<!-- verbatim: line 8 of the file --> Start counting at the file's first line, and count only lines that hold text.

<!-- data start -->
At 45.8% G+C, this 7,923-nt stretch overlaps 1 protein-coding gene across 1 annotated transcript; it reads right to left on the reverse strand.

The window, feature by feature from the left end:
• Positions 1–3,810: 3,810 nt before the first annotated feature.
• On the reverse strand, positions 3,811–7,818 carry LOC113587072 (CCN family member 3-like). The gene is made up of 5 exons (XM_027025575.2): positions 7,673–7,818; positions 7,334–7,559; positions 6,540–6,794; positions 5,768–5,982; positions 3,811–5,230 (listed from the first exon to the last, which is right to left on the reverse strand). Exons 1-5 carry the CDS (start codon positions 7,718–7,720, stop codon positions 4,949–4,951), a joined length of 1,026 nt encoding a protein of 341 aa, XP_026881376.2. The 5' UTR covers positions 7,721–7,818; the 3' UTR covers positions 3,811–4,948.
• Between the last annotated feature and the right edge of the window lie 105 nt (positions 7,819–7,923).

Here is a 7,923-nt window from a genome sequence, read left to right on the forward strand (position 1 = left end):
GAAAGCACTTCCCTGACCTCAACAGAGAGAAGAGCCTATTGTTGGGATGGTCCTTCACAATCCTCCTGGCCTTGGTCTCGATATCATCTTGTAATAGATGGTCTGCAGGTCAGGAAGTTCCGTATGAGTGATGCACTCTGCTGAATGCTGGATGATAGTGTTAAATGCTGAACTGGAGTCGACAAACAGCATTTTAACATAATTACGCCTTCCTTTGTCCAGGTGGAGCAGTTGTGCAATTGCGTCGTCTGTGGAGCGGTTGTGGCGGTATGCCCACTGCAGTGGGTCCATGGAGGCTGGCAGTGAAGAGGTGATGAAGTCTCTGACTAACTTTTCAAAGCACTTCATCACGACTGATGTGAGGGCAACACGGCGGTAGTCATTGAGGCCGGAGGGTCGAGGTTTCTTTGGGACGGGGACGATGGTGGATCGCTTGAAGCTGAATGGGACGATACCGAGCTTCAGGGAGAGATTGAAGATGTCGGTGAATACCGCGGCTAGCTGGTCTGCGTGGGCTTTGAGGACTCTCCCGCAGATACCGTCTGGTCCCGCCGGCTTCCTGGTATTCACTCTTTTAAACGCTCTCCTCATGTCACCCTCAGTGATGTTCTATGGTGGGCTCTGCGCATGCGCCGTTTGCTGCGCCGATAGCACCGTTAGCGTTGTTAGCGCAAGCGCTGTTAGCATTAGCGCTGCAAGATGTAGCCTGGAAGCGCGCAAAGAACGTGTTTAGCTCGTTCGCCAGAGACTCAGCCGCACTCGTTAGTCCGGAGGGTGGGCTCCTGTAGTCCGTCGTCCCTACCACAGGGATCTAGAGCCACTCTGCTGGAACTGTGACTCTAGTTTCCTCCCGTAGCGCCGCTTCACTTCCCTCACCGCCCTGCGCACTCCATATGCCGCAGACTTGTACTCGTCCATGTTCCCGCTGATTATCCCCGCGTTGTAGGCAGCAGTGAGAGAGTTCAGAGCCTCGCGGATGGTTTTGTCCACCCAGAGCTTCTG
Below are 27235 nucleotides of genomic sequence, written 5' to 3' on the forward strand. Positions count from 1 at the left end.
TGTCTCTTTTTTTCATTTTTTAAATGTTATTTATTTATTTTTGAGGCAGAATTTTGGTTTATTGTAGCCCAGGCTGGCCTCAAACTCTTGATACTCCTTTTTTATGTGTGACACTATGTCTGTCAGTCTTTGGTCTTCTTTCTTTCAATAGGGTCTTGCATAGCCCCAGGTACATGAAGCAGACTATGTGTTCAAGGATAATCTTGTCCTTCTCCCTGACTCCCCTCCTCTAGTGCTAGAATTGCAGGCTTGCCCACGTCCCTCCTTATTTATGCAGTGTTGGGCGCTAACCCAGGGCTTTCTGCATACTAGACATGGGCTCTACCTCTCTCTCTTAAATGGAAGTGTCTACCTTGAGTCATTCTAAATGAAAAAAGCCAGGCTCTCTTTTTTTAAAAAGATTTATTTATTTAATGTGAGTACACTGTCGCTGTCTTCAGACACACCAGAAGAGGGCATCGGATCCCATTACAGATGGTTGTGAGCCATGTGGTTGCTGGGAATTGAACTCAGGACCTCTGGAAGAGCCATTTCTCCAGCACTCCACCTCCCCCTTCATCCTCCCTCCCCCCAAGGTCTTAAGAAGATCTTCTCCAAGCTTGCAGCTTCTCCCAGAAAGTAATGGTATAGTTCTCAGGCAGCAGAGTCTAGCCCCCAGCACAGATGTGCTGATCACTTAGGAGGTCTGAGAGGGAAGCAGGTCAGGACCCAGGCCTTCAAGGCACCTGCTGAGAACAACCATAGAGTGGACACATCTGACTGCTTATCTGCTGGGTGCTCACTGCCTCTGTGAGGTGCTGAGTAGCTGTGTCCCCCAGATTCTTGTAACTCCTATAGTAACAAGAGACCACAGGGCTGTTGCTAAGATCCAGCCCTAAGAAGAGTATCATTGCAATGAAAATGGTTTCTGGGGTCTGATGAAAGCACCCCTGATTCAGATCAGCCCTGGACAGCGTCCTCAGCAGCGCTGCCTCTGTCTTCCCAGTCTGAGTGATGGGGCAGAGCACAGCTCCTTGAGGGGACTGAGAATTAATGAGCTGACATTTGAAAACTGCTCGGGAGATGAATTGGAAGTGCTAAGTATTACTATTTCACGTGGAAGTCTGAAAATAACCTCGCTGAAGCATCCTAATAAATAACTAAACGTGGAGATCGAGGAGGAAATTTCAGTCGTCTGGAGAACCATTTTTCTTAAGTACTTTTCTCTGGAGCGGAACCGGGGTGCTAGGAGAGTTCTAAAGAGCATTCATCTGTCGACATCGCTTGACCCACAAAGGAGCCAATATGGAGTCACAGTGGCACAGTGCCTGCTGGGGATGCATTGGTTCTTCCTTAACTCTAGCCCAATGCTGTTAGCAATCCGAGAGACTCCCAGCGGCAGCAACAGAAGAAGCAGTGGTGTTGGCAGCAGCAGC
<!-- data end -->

Below are 27235 nucleotides of genomic sequence, written 5' to 3' on the forward strand. Positions count from 1 at the left end.